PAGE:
This collection provides an in-depth and up-to-date examination of the concept of Intangible Cultural Heritage and the issues surrounding its value to society. Critically engaging with the UNESCO 2003 Convention for the Safeguarding of the Intangible Cultural Heritage, the book also discusses local-level conceptualizations of living cultural traditions, practices and expressions, and reflects on the efforts that seek to safeguard them. Exploring a global range of case studies, the book considers the diverse perspectives currently involved with intangible cultural heritage and presents a rich picture of the geographic, socioeconomic and political contexts impacting research in this area. With contributions from established and emerging scholars, public servants, professionals, students and community members, this volume is also deeply enhanced by an interdisciplinary approach which draws on the theories and practices of heritage and museum studies, anthropology, folklore studies, ethnomusicology, and the study of cultural policy and related law. The Routledge Companion to Intangible Cultural Heritage undoubtedly broadens the international heritage discourse and is an invaluable learning tool for instructors, students and practitioners in the field.
|Author||: World Intellectual Property Organization|
|Release Date||: 2010|
|ISBN 10||: 9280520164|
|Pages||: 122 pages|
This publication, prepared under the aegis of the WIPO Creative Heritage Project by two external consultants, Ms. Molly Torsen and Dr. Jane Anderson, offers legal information and compiles practical experiences on the management of intellectual property for cultural institutions whose collections comprise traditional cultural expressions. It seeks to respond directly to the needs of cultural institutions and indigenous and traditional communities dealing with the preservation, safeguarding and protection of cultural heritage.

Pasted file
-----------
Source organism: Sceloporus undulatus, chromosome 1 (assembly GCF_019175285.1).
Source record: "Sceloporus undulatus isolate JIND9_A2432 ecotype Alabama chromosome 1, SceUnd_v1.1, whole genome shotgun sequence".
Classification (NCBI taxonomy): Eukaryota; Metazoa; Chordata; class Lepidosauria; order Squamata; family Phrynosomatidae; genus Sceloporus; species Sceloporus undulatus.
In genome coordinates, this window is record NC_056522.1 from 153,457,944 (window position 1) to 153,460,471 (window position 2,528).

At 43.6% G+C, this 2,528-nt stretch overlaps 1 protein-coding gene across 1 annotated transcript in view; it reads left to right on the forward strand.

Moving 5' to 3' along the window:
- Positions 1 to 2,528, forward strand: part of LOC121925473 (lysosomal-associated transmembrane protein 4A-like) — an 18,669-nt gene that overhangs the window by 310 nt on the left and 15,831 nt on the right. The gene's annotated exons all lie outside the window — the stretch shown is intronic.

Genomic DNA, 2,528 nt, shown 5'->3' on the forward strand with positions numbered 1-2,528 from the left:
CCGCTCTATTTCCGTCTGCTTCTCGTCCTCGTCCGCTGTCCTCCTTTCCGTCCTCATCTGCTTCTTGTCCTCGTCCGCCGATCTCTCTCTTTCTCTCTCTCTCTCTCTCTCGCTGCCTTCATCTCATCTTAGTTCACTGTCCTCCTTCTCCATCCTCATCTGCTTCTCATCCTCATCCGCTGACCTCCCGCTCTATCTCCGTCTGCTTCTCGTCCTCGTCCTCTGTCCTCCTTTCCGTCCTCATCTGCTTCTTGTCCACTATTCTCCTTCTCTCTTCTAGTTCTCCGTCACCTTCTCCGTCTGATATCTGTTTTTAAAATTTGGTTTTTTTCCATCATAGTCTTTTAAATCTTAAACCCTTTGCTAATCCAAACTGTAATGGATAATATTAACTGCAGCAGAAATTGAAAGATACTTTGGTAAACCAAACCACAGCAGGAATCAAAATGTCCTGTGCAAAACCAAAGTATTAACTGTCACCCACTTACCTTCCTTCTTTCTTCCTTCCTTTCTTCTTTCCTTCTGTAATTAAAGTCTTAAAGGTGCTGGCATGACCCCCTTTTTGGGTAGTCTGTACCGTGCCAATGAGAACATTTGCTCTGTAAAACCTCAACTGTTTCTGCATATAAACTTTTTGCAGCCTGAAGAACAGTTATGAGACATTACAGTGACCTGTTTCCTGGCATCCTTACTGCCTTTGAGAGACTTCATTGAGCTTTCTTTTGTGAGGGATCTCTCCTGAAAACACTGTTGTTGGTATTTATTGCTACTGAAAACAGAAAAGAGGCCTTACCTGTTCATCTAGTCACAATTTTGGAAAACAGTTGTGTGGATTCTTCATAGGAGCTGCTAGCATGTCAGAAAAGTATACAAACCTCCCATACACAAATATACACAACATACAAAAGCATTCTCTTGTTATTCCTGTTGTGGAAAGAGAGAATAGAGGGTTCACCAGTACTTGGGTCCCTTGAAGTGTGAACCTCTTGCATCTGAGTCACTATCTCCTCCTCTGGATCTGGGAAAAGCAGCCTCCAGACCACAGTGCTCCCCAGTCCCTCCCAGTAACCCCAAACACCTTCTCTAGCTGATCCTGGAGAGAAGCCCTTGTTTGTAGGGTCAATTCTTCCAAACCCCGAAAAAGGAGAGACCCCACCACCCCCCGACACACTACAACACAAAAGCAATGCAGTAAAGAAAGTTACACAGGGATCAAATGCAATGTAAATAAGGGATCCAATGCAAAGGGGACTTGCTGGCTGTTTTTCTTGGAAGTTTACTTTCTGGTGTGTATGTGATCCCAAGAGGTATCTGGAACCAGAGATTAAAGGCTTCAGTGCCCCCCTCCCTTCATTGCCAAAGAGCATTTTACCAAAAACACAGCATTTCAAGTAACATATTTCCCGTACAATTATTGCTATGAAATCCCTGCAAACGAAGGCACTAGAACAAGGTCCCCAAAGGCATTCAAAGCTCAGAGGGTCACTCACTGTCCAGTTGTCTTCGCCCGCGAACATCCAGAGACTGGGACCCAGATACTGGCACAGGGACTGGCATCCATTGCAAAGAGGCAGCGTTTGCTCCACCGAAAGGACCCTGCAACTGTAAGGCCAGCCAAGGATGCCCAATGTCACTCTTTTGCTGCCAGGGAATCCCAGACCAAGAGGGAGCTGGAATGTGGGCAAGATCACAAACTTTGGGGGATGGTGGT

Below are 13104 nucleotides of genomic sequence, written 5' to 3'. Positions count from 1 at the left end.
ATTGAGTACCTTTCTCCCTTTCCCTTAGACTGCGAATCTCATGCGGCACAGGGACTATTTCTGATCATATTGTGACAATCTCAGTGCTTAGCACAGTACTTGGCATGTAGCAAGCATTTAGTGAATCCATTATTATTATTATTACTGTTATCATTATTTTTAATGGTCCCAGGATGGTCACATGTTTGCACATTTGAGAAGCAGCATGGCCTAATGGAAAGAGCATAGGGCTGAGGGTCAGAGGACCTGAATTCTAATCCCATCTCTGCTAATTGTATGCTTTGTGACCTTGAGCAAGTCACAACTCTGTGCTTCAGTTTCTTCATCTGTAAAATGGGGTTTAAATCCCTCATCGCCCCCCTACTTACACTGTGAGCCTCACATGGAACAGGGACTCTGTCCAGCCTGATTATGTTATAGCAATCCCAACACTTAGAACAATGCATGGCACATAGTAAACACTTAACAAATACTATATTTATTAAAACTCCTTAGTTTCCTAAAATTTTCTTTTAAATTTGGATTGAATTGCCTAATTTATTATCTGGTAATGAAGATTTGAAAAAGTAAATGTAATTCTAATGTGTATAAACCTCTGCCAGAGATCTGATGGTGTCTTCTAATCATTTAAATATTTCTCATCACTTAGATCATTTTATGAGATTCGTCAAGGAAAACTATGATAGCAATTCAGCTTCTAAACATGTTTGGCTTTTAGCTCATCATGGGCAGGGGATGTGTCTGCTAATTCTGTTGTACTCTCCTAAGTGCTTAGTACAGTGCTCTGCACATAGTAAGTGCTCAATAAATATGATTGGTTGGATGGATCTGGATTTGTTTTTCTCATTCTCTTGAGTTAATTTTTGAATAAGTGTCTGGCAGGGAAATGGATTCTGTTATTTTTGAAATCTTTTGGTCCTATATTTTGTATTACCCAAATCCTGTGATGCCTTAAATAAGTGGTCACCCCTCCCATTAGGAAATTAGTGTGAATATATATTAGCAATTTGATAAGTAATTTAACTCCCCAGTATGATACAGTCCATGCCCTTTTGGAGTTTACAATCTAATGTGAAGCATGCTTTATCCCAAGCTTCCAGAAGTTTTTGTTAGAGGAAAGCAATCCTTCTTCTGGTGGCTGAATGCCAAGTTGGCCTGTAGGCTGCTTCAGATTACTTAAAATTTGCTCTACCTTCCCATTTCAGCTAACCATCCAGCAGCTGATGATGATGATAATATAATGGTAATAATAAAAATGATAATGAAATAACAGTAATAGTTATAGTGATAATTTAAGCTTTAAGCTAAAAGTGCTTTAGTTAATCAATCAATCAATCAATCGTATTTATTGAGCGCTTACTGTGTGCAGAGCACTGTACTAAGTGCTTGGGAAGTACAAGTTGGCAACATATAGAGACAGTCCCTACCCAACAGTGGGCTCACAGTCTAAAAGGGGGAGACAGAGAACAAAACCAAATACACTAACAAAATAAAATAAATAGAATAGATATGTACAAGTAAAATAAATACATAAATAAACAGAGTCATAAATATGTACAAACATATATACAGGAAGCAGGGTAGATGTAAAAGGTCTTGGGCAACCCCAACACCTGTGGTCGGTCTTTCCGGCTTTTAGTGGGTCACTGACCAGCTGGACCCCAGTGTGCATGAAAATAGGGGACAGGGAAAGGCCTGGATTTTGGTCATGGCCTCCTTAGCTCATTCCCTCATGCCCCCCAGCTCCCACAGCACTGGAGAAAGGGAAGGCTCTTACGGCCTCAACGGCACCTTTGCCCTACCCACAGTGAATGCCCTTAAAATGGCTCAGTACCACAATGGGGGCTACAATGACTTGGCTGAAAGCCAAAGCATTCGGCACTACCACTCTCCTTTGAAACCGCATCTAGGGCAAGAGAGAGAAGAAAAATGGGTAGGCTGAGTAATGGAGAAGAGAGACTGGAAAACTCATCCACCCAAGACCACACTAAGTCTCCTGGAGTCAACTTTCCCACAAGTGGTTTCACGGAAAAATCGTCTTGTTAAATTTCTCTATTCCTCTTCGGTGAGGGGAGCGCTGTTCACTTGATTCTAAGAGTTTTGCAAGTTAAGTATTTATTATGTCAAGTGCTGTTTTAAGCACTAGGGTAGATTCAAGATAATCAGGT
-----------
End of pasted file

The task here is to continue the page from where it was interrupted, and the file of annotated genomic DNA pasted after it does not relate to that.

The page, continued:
|Author||: Christoph Antons,William Logan|
|Release Date||: 2017-12-06|
|ISBN 10||: 1317500539|
|Pages||: 264 pages|
Intellectual Property, Cultural Property and Intangible Cultural Heritage examines various notions of property in relation to intangible cultural heritage and discusses how these ideas are employed in rights discourses by governments and indigenous and local communities around the world. There is a strong historical dimension to the book’s exploration of the interconnection between intellectual and cultural property, intangible cultural heritage and indigenous rights discourses. UNESCO conventions, discussions in the World Intellectual Property Organization (WIPO), the Convention on Biological Diversity and the recent emphasis on intangible cultural heritage have provided various discourses and models. The volume explores these developments, as well as recent cases of conflicts and cross-border disputes about heritage, using case studies from Asia, Europe and Australia to scrutinize the key issues. Intellectual Property, Cultural Property and Intangible Cultural Heritage will be essential reading for scholars and students engaged in the study of heritage, law, history, anthropology and cultural studies.